Potential scientific synergies in weak lensing studies between the CSST and Euclid space probes
Abstract
Aims: With the next generation of large surveys poised to join the ranks of observational cosmology in the near future, it is important to explore their potential synergies and to maximize their scientific outcomes. In this study, we aim to investigate the complementarity of two upcoming space missions: Euclid and the China Space Station Telescope (CSST), both of which will be focused on weak gravitational lensing for cosmology. In particular, we analyze the photometric redshift (photoz) measurements by combining NUV, u, g, r, i, z, y bands from CSST with the VIS, Y, J, H bands from Euclid, and other optical bands from the groundbased Vera C. Rubin Observatory Legacy Survey of Space and Time (LSST) and Dark Energy Survey. We also consider the advantages of combining the two space observational data in simplifying image deblending. For Euclid, weak lensing measurements use the broad optical wavelength range of 550−900 nm, for which chromatic pointspread function (PSF) effects are significant. For this purpose, the CSST narrowband data in the optical can provide valuable information for Euclid to obtain more accurate PSF measurements and to calibrate the color and colorgradient biases for galaxy shear measurements.
Methods: We created image simulations, using the Hubble Deep UV data as the input catalog, for different surveys and quantified the photoz performance using the EAZY template fitting code. For the blending analyses, we employed highresolution HSTACS CANDELS F606W and F814W data to synthesize mock simulated data for Euclid, CSST, and an LSSTlike survey. We analyzed the blending fraction for different cases as well as the blending effects on galaxy photometric measurements. Furthermore, we demonstrated that CSST can provide a large enough number of high signaltonoise ratio multiband galaxy images to calibrate the colorgradient biases for Euclid.
Results: The sky coverage of Euclid lies entirely within the CSST footprint. The combination of Euclid with the CSST data can thus be done more uniformly than with the various groundbased data that are part of the Euclid survey. Our studies show that by combining Euclid and CSST, we can reach a photoz precision of σ_{NMAD} ≈ 0.04 and an outlier fraction of η ≈ 2.4% at the nominal depth of the Euclid Wide Survey (VIS < 24.5 AB mag). For CSST, including the Euclid Y, J, H bands reduces the overall photoz outlier fraction from ∼8.5% to 2.4%. For z > 1, the improvements are even more significant. Because of the similarly high resolutions, the data combination of Euclid and CSST can be relatively straightforward for photometry measurements. On the other hand, to include groundbased data, sophisticated deblending utilizing priors from highresolution space observations are required. The multiband data from CSST are very helpful in controlling the chromatic PSF effect for Euclid VIS shear measurements. The colorgradient bias for Euclid galaxies with different bulgetototal flux ratio at different redshifts can be well calibrated to the level of 0.1% using galaxies from the CSST deep survey.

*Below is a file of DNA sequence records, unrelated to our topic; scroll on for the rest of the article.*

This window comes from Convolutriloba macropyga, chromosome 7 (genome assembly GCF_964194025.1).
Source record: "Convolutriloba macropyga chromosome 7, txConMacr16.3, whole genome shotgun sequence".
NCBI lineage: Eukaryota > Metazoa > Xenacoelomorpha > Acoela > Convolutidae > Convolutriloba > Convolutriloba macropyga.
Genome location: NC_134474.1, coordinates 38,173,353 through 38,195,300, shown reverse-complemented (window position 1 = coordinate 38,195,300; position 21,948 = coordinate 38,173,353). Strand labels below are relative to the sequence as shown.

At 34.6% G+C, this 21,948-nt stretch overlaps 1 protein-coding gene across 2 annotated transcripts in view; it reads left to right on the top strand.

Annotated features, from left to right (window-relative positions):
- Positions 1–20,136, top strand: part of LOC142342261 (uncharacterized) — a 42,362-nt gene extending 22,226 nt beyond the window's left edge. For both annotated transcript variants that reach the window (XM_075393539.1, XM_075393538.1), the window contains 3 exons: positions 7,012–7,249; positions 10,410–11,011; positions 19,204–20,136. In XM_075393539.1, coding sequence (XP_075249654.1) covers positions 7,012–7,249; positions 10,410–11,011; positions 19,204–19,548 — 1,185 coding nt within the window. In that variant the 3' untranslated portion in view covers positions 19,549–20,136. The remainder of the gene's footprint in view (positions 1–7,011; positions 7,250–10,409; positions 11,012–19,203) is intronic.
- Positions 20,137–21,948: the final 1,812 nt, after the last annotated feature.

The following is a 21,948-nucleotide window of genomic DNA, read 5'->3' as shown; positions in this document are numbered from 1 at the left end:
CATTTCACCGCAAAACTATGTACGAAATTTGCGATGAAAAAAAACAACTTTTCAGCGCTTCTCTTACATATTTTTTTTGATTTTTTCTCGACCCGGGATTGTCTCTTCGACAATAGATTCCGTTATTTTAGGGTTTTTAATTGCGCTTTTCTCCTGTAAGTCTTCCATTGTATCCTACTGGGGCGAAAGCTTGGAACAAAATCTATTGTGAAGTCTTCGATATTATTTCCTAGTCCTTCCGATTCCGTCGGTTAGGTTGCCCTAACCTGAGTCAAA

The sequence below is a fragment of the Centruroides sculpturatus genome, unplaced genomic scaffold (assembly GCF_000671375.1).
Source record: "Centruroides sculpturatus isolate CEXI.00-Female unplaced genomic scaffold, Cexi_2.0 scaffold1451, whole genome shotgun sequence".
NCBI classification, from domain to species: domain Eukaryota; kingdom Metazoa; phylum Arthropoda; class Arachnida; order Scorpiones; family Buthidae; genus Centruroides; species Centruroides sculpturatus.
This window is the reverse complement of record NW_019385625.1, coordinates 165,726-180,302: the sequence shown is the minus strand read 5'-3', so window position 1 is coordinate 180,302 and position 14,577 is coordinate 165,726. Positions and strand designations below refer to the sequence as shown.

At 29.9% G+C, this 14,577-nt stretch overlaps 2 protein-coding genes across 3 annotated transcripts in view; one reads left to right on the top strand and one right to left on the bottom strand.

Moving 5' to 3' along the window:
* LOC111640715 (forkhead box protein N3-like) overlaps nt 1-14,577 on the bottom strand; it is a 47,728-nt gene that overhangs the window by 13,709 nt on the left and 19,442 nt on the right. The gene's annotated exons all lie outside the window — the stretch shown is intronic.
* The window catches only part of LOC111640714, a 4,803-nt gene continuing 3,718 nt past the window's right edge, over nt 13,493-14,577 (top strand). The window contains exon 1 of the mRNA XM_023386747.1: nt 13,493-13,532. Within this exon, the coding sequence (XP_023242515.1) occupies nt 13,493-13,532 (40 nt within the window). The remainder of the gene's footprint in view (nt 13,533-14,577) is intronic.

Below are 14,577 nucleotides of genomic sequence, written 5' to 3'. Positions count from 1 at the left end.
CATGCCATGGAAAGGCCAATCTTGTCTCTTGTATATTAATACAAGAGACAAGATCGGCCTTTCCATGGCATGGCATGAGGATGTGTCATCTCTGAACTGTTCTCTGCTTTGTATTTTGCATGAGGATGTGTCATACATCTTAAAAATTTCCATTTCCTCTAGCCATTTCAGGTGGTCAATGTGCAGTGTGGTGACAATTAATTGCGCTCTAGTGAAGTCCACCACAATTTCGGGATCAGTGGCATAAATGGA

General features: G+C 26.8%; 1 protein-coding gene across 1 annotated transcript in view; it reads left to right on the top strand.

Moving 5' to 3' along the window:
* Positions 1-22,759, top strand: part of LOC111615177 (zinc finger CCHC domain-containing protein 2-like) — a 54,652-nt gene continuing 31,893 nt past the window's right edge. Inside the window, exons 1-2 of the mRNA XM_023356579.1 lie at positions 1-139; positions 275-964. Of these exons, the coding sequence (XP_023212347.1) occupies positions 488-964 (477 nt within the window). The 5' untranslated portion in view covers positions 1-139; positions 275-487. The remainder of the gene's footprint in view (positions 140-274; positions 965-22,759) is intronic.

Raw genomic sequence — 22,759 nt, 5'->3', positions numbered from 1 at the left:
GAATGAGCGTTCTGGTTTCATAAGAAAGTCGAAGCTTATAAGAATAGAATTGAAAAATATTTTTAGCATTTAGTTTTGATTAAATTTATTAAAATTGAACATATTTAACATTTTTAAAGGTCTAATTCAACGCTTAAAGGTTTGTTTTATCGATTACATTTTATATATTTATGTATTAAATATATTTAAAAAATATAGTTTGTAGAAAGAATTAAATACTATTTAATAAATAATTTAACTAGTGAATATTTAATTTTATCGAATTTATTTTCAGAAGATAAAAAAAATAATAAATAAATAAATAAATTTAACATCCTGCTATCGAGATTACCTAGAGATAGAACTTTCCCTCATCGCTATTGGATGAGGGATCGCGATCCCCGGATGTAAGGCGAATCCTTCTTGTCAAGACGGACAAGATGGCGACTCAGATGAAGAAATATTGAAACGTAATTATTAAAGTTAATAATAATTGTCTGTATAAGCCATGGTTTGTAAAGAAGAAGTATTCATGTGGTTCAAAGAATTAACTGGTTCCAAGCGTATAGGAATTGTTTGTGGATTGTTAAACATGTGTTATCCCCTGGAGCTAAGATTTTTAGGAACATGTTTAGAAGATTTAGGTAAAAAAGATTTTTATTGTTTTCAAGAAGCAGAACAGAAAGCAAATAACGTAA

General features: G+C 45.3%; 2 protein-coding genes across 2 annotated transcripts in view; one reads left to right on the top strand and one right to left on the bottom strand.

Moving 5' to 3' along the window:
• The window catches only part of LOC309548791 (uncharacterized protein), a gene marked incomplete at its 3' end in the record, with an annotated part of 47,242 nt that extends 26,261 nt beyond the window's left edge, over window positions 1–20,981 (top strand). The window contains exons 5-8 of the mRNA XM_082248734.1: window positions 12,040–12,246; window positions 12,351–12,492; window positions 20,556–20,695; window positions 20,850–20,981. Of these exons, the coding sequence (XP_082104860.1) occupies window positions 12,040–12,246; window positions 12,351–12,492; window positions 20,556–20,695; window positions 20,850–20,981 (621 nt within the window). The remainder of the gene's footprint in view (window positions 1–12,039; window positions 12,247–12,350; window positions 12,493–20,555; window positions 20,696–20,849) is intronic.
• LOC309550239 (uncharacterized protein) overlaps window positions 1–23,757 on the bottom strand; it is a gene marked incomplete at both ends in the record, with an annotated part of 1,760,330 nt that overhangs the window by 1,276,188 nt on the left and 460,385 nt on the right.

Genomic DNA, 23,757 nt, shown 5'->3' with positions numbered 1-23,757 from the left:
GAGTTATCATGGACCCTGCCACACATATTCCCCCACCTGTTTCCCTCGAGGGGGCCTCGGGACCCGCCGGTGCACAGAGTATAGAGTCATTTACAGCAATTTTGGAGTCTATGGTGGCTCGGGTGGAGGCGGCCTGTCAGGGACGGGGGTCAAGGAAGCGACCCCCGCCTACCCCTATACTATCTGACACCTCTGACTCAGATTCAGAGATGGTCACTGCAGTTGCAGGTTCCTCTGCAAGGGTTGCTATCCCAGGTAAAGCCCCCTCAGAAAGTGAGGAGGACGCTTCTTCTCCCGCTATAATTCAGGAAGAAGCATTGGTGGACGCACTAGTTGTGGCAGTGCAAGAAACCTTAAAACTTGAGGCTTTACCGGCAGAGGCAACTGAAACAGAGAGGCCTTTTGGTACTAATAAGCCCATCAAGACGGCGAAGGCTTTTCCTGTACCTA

Publication:

Astronomy and Astrophysics
 Pub Date:
 January 2023
 DOI:
 10.1051/00046361/202243978
 arXiv:
 arXiv:2210.16341
 Bibcode:
 2023A&A...669A.128L
 Keywords:

 dark energy;
 dark matter;
 gravitational lensing: weak;
 largescale structure of Universe;
 surveys;
 telescopes;
 Astrophysics  Cosmology and Nongalactic Astrophysics
 EPrint:
 18 pages, 19 figures and 2 tables. Accepted for publication in A&